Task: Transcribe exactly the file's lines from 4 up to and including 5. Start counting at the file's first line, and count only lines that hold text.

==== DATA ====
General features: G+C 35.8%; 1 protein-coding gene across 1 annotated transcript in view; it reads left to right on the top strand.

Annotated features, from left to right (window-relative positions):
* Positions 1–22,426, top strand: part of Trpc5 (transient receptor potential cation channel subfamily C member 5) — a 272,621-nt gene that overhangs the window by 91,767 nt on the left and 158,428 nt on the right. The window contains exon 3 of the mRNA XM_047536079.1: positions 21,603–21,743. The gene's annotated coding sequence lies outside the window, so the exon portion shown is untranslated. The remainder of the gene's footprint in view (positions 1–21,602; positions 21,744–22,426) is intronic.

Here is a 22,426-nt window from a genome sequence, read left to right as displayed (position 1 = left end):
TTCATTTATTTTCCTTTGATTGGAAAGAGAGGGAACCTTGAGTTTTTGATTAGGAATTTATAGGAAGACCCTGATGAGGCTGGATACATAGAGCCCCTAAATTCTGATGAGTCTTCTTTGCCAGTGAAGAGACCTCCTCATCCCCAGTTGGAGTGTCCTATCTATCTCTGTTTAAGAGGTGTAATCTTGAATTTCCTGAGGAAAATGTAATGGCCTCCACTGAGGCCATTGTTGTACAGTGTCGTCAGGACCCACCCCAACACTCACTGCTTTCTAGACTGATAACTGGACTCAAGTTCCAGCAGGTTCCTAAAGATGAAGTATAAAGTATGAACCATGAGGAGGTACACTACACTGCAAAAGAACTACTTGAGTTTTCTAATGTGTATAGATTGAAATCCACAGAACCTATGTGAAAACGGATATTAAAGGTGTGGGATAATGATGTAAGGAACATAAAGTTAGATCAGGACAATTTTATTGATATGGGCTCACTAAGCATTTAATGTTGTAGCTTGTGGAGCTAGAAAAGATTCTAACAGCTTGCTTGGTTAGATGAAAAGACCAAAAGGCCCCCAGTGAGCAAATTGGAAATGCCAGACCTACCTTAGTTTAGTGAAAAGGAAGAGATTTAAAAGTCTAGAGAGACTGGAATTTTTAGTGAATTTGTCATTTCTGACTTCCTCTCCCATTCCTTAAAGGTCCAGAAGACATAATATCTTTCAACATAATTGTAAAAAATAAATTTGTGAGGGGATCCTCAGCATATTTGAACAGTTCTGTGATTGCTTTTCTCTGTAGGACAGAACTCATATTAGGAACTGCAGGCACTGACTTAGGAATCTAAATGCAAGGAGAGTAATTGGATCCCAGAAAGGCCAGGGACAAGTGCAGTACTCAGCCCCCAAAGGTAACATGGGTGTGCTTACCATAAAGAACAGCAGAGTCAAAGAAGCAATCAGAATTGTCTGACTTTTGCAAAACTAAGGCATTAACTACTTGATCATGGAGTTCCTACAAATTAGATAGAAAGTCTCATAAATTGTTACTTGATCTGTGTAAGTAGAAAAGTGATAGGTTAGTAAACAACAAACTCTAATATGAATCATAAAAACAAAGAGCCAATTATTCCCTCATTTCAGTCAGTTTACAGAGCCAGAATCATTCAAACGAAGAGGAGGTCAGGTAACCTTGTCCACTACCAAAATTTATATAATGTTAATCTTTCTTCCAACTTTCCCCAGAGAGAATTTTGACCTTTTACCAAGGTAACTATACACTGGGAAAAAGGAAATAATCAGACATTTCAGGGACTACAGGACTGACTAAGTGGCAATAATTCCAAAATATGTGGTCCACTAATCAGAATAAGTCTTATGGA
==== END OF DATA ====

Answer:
Here is a 22,426-nt window from a genome sequence, read left to right as displayed (position 1 = left end):
TTCATTTATTTTCCTTTGATTGGAAAGAGAGGGAACCTTGAGTTTTTGATTAGGAATTTATAGGAAGACCCTGATGAGGCTGGATACATAGAGCCCCTAAATTCTGATGAGTCTTCTTTGCCAGTGAAGAGACCTCCTCATCCCCAGTTGGAGTGTCCTATCTATCTCTGTTTAAGAGGTGTAATCTTGAATTTCCTGAGGAAAATGTAATGGCCTCCACTGAGGCCATTGTTGTACAGTGTCGTCAGGACCCACCCCAACACTCACTGCTTTCTAGACTGATAACTGGACTCAAGTTCCAGCAGGTTCCTAAAGATGAAGTATAAAGTATGAACCATGAGGAGGTACACTACACTGCAAAAGAACTACTTGAGTTTTCTAATGTGTATAGATTGAAATCCACAGAACCTATGTGAAAACGGATATTAAAGGTGTGGGATAATGATGTAAGGAACATAAAGTTAGATCAGGACAATTTTATTGATATGGGCTCACTAAGCATTTAATGTTGTAGCTTGTGGAGCTAGAAAAGATTCTAACAGCTTGCTTGGTTAGATGAAAAGACCAAAAGGCCCCCAGTGAGCAAATTGGAAATGCCAGACCTACCTTAGTTTAGTGAAAAGGAAGAGATTTAAAAGTCTAGAGAGACTGGAATTTTTAGTGAATTTGTCATTTCTGACTTCCTCTCCCATTCCTTAAAGGTCCAGAAGACATAATATCTTTCAACATAATTGTAAAAAATAAATTTGTGAGGGGATCCTCAGCATATTTGAACAGTTCTGTGATTGCTTTTCTCTGTAGGACAGAACTCATATTAGGAACTGCAGGCACTGACTTAGGAATCTAAATGCAAGGAGAGTAATTGGATCCCAGAAAGGCCAGGGACAAGTGCAGTACTCAGCCCCCAAAGGTAACATGGGTGTGCTTACCATAAAGAACAGCAGAGTCAAAGAAGCAATCAGAATTGTCTGACTTTTGCAAAACTAAGGCATTAACTACTTGATCATGGAGTTCCTACAAATTAGATAGAAAGTCTCATAAATTGTTACTTGATCTGTGTAAGTAGAAAAGTGATAGGTTAGTAAACAACAAACTCTAATATGAATCATAAAAACAAAGAGCCAATTATTCCCTCATTTCAGTCAGTTTACAGAGCCAGAATCATTCAAACGAAGAGGAGGTCAGGTAACCTTGTCCACTACCAAAATTTATATAATGTTAATCTTTCTTCCAACTTTCCCCAGAGAGAATTTTGACCTTTTACCAAGGTAACTATACACTGGGAAAAAGGAAATAATCAGACATTTCAGGGACTACAGGACTGACTAAGTGGCAATAATTCCAAAATATGTGGTCCACTAATCAGAATAAGTCTTATGGA